And so Mad Anthony took the triangular stage at The Drinkery, their first show with their full current lineup since the accident that nearly cost them everything. Jones and Flaig brought plenty of their patented frenzy to their acoustic gigs, but they've clearly missed their hypertalented timekeeper, which was evident from the visceral fury that permeated every note of last night's show. Sherlock couldn't have looked any happier; with every roll, every cymbal crash, every massive kick, his smile was a permanent fixture, and Jones and Flaig responded with a tumultuous joy that was a palpable presence in the room.
At a normal Mad Anthony show, the trio storms into an audience's frontal lobe with incomprehensible power. If The Stooges ate Black Sabbath and shit out three perfectly formed babies the next day that grew up and absorbed Punk, Pop and Rock influences like a bar towel, then wrung out those influences into shot glasses and downed them one liquor/beer/sweat/adrenaline slug, that would be Mad Anthony. Last night's return to The Drinkery was all that amplified to the third power. Naturally, they finished with "We Love This Fucking City." Naturally, this fucking city loves Mad Anthony. It's worked out so far.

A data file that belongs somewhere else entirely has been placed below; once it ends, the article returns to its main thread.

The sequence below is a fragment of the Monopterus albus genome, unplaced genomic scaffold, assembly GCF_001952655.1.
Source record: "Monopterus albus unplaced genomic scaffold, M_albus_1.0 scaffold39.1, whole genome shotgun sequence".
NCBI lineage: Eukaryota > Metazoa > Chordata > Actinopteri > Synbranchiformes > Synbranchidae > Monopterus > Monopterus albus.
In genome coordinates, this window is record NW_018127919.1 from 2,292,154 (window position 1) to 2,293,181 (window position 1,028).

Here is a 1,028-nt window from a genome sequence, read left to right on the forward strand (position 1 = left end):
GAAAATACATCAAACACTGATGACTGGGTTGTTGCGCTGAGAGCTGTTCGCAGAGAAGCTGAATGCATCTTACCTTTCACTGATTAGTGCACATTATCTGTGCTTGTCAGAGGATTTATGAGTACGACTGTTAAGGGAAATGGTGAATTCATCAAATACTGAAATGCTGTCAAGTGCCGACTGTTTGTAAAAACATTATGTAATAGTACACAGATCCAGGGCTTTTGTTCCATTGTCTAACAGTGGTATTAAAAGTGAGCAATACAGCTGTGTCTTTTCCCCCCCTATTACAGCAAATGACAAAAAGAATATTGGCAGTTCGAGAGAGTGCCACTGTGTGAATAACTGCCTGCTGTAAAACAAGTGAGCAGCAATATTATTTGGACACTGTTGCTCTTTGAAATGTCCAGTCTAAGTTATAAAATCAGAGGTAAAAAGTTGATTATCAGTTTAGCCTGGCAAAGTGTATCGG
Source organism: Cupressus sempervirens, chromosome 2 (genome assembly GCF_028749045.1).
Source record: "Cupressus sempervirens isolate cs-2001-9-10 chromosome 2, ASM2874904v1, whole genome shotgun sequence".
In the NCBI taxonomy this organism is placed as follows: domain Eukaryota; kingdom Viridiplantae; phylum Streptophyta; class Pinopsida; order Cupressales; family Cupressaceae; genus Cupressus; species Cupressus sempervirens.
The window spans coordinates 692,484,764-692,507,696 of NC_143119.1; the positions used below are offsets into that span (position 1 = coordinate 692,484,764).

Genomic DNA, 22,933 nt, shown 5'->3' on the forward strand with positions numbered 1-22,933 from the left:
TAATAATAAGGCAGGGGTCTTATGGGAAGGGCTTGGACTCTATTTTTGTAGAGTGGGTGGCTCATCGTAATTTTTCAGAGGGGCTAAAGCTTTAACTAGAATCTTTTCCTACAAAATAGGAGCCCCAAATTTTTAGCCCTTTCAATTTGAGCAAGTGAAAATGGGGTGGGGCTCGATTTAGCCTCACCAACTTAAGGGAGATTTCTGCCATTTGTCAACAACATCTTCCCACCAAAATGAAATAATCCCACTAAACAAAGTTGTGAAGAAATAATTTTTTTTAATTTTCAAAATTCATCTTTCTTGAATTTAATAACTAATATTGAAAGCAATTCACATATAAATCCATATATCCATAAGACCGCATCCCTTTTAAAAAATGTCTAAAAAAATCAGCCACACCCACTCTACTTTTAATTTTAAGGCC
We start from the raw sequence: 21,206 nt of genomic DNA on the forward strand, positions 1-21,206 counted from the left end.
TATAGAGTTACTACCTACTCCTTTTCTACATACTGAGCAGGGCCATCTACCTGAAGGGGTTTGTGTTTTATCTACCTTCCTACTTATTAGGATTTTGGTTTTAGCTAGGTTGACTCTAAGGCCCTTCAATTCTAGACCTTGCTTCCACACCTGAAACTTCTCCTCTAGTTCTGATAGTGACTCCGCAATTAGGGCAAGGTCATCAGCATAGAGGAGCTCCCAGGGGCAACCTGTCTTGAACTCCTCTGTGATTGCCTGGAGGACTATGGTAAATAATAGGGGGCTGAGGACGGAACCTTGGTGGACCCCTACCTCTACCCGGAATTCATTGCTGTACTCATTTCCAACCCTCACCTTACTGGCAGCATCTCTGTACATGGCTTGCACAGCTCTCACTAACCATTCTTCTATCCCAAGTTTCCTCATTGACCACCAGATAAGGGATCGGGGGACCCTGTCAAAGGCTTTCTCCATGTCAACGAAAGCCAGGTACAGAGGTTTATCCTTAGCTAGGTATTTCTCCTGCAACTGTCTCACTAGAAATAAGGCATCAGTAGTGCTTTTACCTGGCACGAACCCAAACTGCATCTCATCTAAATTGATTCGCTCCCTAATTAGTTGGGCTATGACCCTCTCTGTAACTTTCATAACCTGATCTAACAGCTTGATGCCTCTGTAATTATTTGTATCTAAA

After the major nut-kick of Mad Anthony, I tooled down to Arnold's to catch some Beatlesque sweetness courtesy of Canada’s The Shilohs. They were really quite good, and I definitely wanted to hear more of them, but they seemed intent on a mid-tempo set in the key of "If I Fell," and I wasn't quite in the mood for that. So I headed back to The Drinkery to catch locals Frontier Folk Nebraska's set.